Migration is a growing and permanent part of Europe's future. Two factors have led to pressure for a more effective EU strategy to promote the economic, social, cultural, and political integration of migrants and the next generation: recognition of the failure to integrate past migrants effectively, and concern about rising support for the far right. European countries have differing views on both the goals of integration and the most appropriate strategies to achieve it. Nevertheless, the EU does have at its disposal several unique levers to make an effective contribution to the development of integration policy, complementing the primary responsibility of its member states.
Diversity of Integration Experiences
Some 13-14 million third-country nationals live in the EU, some four percent of the population. A number of patterns, however, make the issue more significant than this statistic would suggest. Immigrants remain concentrated in particular regions and cities, and may remain excluded even after they and their second-generation offspring have become nationals. EU nationals can themselves face barriers to integration outside their own countries but within the union (e.g., Portuguese immigrants in Northern Ireland).
Net migration into Europe is increasing, and is now the largest component of population change. Migrants, moreover, come from a far wider range of countries, and bring a greater diversity of languages and cultures, than in the past. Some European states have only recently become countries of immigration, with no experience of integration strategies.
Migrants bring significant economic and cultural benefits. Some newcomers are very successful in the labor market and enjoy positive relations with other residents. But there is substantial evidence that many face disadvantages on all the key indexes of integration: legal rights, education, employment, criminal justice, health, living conditions, and civic participation. Moreover, migrants and the second generation can be well integrated on one index (such as intermarriage), but not on others (such as high unemployment).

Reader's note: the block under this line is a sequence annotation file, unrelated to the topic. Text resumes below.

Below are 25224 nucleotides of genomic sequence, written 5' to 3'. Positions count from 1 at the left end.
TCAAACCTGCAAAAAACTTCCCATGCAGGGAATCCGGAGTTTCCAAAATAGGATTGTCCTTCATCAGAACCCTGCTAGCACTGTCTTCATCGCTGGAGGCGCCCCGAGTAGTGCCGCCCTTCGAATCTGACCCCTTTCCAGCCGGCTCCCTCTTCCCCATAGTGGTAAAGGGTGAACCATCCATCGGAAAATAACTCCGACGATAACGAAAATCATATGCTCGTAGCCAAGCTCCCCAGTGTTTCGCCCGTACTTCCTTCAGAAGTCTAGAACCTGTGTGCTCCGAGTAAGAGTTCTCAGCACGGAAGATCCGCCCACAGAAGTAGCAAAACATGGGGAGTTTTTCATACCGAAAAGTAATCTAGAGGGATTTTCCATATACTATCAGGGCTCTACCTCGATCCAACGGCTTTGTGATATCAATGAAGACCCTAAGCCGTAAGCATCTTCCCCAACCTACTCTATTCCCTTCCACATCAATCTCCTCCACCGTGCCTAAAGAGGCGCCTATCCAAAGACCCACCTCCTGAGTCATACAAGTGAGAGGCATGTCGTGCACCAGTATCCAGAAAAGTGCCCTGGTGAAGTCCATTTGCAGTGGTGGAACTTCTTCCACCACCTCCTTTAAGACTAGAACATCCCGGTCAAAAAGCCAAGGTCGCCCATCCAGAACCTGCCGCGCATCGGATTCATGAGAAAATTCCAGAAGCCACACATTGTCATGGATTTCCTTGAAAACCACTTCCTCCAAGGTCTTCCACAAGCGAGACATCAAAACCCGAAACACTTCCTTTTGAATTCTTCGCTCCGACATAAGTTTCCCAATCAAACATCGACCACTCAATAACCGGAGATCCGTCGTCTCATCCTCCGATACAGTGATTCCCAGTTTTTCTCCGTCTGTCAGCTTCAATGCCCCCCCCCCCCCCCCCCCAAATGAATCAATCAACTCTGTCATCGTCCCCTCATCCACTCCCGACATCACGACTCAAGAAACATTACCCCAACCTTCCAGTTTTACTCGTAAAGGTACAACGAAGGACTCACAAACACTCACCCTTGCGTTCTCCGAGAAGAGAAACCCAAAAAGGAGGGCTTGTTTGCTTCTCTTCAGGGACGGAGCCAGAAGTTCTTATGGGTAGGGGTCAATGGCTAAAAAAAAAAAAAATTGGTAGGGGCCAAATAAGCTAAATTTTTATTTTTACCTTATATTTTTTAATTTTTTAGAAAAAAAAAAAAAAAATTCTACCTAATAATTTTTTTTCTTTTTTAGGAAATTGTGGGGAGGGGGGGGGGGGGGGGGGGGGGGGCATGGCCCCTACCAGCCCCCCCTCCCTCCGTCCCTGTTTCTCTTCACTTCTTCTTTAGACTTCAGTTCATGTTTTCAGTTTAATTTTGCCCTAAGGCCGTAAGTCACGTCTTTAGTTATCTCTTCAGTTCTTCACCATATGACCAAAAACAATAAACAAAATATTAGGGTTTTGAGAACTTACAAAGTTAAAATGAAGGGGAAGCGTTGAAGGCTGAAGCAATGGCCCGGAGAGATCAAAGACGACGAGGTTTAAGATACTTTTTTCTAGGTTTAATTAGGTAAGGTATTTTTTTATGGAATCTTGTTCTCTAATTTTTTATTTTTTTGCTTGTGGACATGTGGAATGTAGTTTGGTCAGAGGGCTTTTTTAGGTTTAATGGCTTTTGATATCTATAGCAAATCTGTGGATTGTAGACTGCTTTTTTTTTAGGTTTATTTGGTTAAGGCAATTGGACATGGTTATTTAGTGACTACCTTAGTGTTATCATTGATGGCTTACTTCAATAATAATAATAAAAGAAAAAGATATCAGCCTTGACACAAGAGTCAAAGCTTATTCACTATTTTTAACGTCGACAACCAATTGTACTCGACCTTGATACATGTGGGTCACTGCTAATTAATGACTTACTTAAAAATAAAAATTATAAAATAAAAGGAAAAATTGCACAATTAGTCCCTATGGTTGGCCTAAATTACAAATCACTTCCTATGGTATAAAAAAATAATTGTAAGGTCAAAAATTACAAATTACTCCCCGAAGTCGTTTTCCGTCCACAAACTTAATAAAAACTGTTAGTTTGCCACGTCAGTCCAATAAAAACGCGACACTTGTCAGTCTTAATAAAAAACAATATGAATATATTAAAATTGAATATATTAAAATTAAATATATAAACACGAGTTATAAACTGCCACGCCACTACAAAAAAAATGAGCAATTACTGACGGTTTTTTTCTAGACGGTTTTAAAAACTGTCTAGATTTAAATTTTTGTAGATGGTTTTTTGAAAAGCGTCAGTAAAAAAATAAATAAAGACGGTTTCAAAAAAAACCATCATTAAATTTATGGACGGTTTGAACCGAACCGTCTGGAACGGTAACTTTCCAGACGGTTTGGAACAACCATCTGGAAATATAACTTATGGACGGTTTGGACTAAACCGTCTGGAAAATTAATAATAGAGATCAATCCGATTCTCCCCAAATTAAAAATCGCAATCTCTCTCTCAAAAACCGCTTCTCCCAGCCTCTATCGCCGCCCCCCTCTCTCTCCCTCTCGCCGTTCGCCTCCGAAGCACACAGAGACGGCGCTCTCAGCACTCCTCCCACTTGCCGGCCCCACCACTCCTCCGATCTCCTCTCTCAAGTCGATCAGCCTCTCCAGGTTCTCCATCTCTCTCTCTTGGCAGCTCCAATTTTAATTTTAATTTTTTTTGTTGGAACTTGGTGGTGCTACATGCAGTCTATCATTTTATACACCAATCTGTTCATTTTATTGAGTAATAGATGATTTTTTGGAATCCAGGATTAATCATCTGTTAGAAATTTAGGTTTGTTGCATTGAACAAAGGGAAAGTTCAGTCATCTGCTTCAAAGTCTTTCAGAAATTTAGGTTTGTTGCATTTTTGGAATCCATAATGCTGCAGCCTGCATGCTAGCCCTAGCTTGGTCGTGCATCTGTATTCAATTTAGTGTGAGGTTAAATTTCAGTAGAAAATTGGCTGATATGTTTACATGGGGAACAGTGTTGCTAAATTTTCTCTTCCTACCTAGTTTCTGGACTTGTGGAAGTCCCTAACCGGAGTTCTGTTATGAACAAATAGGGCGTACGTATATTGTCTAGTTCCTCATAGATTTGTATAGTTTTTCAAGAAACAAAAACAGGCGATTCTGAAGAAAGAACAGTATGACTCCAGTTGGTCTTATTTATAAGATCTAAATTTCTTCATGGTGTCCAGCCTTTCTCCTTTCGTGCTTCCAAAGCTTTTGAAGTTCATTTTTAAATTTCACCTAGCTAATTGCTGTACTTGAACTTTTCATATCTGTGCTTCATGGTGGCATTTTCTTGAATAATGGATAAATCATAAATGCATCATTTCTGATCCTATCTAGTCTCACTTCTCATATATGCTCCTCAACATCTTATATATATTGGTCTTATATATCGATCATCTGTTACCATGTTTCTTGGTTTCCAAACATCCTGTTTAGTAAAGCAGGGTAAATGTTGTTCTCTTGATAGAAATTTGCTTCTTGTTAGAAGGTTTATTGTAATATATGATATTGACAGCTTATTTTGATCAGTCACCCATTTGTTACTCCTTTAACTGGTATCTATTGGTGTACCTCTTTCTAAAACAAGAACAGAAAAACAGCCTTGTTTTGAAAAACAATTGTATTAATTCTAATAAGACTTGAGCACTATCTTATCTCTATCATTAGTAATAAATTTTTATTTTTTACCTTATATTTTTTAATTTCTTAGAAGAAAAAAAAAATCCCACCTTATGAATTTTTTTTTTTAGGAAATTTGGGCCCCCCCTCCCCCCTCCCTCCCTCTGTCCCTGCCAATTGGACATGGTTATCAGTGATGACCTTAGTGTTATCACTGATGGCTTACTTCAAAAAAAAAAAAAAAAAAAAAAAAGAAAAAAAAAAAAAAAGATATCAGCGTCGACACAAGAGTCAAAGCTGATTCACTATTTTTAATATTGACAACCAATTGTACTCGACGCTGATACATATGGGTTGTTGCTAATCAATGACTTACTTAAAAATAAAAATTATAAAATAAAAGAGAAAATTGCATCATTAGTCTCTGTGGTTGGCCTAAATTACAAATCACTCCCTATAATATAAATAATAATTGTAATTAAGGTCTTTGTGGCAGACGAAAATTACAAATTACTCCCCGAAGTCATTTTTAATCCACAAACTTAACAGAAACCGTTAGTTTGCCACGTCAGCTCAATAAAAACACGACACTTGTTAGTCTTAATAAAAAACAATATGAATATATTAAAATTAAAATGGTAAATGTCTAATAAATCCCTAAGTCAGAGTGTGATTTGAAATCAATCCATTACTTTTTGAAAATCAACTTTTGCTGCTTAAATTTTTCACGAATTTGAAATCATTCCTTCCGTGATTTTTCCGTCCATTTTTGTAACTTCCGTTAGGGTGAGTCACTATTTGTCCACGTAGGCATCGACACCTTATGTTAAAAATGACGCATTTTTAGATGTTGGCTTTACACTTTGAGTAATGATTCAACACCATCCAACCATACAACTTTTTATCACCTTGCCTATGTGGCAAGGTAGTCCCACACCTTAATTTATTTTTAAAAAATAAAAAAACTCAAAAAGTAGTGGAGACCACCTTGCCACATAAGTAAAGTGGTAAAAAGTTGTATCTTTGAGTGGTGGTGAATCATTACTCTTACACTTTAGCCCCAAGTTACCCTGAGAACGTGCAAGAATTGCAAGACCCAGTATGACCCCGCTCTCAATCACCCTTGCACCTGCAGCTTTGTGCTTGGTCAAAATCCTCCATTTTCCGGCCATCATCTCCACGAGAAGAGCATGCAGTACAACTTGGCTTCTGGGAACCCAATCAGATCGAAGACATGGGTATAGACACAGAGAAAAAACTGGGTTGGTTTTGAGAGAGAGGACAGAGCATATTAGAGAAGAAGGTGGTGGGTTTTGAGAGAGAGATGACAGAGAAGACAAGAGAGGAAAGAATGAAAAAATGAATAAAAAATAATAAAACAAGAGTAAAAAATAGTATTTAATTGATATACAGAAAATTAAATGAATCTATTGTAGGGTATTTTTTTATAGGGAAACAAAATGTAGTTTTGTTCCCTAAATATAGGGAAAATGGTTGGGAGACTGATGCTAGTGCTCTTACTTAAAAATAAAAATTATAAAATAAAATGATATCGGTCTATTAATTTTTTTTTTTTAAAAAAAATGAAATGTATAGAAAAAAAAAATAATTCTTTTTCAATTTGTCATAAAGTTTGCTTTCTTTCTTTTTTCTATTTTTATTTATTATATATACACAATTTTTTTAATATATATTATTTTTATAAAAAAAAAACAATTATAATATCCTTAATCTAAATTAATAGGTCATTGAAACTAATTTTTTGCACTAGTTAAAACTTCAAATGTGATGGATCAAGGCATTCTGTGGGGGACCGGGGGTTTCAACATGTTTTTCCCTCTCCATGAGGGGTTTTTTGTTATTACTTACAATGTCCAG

Migration's Permanence and Impact
One of the factors leading to an increased focus on integration at the EU level is the belated recognition that migration will be a permanent part of Europe's future. The workers who come to fill skills and labor shortages, refugees, overseas students, and family members who arrive to join immigrant relatives will require a level of incorporation, whether they stay temporarily or permanently. If states are to compete for the "brightest and best," potential migrants must be confident that they will not face discrimination and exclusion. Moreover, EU states cannot afford to neglect the talents of migrants already in the workforce.
Ten new countries will join the EU in 2004, leading to greater mobility of migrants (including of Roma communities). A desire to ensure that their arrival does not provoke tensions, and that the new EU citizens experience equality of opportunity with other EU nationals, also needs to be expressed in policy initiatives.
Public resentment of migrants and fear of difference leads to discrimination, community tensions, and occasional violence. In addition, it has contributed to the rise in support for far-right political parties, which successfully exploit people's fears and resentments. Public anxiety about Muslim minorities (in particular since the September 11 terrorist attacks), subsequent international conflicts, and vocal hostility towards Muslims in Europe all point to the need for a comprehensive integration strategy.